Female employees are entitled to 26 consecutive weeks of maternity leave, regardless of their length of service. There is no obligation on an employer to pay an employee on maternity leave. The employee may, however, be entitled to state social welfare payments. An employee must give four weeks’ notice in writing to the employer of her intention to take maternity leave. An employee is entitled to 16 additional weeks of unpaid maternity leave carrying no entitlement to social welfare payments. Employees are also entitled to paid time off during working hours for pre and postnatal medical appointments. An employee who is breastfeeding is entitled to time off work or a reduction of working hours without loss of pay. Maternity Protection Act, 1994, No. 34, §§ 7 - 17.
Working fathers are entitled to two weeks of paternity leave. The employer is not required to pay an employee on paternity leave, although he may be eligible for social insurance benefits. The leave is open to all fathers, including same-sex couples and those adopting. The leave can be taken at any time in the 26 weeks’ following the birth of the child (or placement in the case of adoption). Four weeks’ notice must be given to the employer before taking the leave. Paternity Leave and Benefits Act, 2016, §§ 6-8.
Employers are not required to provide sick pay but if they do they must give all employees, including fixed term and part-time workers, details of the plan. Employees have rights under social welfare legislation to occupational sickness benefits from the state.
An adopting mother or sole adopting father is entitled to 24 weeks’ adoption leave. Employees taking this leave may be entitled to receive social welfare payments provided sufficient social insurance contributions have been made. Employees are entitled to additional unpaid adoption leave of 16 weeks, for which no social welfare payments are available. As with maternity and paternity leave, on return to work, the employee has a right to the job held prior to taking adoption leave or to suitable alternative work if this is not reasonably practicable. Adopting parents are entitled to paid time off to attend preparation classes and preadoption meetings with social workers required during the preadoption process. An employee’s absence from work on unpaid adoption leave will count for all employment rights (except remuneration and retirement benefits) associated with the employment, such as annual leave and seniority. Adoptive Leave Act, 1995, No. 2, §§ 6-9.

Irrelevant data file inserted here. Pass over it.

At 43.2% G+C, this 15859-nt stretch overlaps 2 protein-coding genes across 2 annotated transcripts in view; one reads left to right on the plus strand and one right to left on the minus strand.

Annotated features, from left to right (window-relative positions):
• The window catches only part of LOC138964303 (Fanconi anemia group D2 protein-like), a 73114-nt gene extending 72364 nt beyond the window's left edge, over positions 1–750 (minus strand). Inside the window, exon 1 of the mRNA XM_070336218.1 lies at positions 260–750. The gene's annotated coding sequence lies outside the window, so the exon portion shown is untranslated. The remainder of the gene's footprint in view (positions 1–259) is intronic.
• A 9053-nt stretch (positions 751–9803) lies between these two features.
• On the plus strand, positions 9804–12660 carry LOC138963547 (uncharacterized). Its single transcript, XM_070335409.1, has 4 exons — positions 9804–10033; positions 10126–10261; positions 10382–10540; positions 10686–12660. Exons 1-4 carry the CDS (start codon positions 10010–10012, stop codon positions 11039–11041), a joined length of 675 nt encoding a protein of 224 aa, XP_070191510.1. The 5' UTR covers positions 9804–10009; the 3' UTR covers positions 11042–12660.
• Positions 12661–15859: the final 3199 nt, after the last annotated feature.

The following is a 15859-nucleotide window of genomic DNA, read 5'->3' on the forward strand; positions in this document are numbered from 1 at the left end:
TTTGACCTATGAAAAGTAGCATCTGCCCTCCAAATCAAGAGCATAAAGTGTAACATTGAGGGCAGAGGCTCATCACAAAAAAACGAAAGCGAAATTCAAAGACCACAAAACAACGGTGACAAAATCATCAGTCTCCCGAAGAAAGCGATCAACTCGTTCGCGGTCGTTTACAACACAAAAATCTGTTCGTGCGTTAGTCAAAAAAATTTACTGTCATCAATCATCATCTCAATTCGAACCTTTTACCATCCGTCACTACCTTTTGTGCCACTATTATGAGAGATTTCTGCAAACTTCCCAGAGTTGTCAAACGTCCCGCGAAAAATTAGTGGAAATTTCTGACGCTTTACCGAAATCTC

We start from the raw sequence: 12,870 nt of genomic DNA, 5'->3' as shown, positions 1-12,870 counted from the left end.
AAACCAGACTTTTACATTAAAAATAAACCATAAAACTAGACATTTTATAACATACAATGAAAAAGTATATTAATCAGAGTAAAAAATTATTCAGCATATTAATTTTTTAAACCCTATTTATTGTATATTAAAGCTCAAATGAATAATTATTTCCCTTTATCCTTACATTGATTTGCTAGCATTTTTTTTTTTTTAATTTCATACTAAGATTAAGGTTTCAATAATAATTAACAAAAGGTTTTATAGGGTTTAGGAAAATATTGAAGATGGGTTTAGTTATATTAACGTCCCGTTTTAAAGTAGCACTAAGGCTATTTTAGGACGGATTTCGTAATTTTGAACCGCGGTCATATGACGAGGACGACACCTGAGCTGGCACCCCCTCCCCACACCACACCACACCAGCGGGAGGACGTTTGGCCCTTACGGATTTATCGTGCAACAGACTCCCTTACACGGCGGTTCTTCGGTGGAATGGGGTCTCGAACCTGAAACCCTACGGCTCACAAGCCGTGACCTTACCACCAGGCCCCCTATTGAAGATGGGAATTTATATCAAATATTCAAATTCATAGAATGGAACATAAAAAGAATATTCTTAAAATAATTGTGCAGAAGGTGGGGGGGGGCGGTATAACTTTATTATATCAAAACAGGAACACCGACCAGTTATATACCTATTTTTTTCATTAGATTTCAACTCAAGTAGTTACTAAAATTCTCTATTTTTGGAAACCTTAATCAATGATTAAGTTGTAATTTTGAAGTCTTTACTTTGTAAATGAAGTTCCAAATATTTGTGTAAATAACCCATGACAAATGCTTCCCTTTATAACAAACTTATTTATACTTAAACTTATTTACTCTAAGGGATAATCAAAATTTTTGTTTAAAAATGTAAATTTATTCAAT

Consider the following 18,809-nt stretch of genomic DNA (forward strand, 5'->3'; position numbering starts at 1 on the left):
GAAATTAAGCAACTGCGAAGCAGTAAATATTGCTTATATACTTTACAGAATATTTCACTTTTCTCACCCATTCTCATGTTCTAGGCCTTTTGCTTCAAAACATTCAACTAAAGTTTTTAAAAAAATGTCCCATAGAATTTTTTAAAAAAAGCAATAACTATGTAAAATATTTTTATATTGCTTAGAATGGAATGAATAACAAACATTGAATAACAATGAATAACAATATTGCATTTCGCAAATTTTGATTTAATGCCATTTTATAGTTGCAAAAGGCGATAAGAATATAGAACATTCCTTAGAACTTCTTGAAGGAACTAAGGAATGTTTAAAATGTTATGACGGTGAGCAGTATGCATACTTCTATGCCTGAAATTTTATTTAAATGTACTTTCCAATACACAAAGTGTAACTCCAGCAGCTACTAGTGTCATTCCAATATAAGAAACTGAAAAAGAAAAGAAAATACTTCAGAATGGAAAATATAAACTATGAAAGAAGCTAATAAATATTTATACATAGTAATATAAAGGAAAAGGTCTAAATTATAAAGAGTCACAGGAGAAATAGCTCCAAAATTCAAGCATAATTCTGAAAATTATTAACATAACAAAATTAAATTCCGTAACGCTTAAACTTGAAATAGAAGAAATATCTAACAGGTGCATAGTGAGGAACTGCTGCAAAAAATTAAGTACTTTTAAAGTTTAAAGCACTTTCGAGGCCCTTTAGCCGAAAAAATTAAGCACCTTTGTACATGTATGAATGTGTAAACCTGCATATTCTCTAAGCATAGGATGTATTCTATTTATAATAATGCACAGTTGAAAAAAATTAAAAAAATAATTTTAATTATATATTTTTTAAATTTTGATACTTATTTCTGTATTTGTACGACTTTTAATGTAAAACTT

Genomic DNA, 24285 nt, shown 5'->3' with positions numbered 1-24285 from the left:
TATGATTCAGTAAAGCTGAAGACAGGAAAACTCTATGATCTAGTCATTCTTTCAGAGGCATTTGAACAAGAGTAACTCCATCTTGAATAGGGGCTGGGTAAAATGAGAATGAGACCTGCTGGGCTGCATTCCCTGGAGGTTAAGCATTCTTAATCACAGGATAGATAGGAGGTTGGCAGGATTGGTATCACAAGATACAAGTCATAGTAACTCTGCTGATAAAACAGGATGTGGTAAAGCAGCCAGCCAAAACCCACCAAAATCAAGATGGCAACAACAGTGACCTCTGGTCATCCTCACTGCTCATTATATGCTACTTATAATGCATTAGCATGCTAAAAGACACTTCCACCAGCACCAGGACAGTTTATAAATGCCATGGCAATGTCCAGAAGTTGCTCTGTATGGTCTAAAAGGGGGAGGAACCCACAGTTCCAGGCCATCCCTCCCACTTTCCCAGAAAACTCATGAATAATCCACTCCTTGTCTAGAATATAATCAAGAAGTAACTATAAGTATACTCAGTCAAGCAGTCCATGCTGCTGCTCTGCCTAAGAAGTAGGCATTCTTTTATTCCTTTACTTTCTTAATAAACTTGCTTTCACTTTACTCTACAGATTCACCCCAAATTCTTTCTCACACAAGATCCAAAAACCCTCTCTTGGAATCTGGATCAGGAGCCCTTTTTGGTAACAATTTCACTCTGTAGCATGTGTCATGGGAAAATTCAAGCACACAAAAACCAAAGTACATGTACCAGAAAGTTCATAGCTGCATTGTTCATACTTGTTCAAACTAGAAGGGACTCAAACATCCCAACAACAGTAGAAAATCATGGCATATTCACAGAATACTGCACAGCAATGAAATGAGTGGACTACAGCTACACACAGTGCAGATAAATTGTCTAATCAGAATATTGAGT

Employees are entitled to leave from their jobs for a period of 104 weeks in order to care for someone in need of fulltime care and attention. An employee on caregiver’s leave may also, on one occasion only, apply to extend leave for a further 104 weeks were two beneficiaries of care are residing together. In such circumstances, the second period shall commence on the date that the deciding officer grants the extension of leave. Accordingly, such an eligible employee may take 208 weeks of caregiver’s leave. Caregivers are not entitled to be paid by employers while on caregiver’s leave but will have their jobs kept open for them for the duration of the leave. Employees must have 12 months’ continuous service with an employer to be eligible to apply for caregiver’s leave. An employee may not be dismissed for requesting caregiver’s leave. Caregiver’s leave may be taken in a block of up to 104 weeks or in a series of lesser periods not exceeding an aggregate of 104 weeks and subject to a minimum of 13 weeks. A period of caregiver’s leave will count for the purposes of all employment rights other than remuneration, retirement benefits, annual leave (after the first 13 weeks of leave) and public holidays (occurring after an employee’s first 13 weeks of leave). Carer’s Leave Act, 2001, No. 19, §§ 6-9.
An employee may leave work when his or her immediate presence is indispensable due to the injury or illness of certain close relatives. Such leave is subject to a maximum of three days in any one year or five days in any three-year period and is paid for by the employer.
Health and safety leave applies to pregnant employees, employees who have recently given birth and employees who are breastfeeding. The employer must carry out a risk assessment on the health and safety of these employees, and if a risk is discovered that cannot be eliminated by preventive measures, the working hours or conditions should be adjusted or the employee should be provided with other suitable work. If none of these options is feasible, the employee is entitled to health and safety leave, which will be paid by the employer for the first 21 days. Thereafter, the employee may be entitled to receive social welfare payments. Carer’s Leave Act, 2001, No. 19, §§ 6-9, 13-14.
Last updated on: July 16th, 2019